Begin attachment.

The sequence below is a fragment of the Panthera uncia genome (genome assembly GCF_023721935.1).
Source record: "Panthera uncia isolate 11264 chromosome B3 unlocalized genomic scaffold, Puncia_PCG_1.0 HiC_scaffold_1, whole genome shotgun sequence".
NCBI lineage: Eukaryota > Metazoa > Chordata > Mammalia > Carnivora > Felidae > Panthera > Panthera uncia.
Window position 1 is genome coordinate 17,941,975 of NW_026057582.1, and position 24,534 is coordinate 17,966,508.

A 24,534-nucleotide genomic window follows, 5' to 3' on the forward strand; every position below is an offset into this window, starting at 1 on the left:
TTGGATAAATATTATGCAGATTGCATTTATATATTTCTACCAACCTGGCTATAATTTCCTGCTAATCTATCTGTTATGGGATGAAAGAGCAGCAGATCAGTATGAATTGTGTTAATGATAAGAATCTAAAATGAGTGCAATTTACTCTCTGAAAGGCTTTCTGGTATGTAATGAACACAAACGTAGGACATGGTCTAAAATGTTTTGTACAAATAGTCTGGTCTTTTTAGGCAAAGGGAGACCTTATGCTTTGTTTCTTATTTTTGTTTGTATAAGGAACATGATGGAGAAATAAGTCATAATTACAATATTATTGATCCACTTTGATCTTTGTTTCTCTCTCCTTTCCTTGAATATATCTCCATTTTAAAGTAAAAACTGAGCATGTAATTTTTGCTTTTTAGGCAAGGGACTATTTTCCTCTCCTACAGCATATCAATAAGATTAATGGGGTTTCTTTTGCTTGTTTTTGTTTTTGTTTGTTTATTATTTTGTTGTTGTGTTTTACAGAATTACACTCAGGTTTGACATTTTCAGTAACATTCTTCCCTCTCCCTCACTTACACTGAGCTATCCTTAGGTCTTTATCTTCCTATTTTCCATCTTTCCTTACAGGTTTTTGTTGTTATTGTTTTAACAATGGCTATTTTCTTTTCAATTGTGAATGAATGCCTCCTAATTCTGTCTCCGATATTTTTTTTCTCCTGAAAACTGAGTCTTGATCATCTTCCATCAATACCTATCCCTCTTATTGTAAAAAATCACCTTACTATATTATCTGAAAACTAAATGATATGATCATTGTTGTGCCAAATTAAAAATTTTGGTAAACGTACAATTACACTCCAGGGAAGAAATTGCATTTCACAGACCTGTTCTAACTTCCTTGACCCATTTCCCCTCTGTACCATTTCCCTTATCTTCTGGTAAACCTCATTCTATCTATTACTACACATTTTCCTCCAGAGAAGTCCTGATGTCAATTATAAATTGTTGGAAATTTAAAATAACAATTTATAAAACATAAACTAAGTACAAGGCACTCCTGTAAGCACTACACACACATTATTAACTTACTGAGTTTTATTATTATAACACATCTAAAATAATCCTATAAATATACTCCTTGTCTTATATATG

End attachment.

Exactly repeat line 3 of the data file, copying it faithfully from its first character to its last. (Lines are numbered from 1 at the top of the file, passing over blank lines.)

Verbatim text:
NCBI lineage: Eukaryota > Metazoa > Chordata > Mammalia > Carnivora > Felidae > Panthera > Panthera uncia.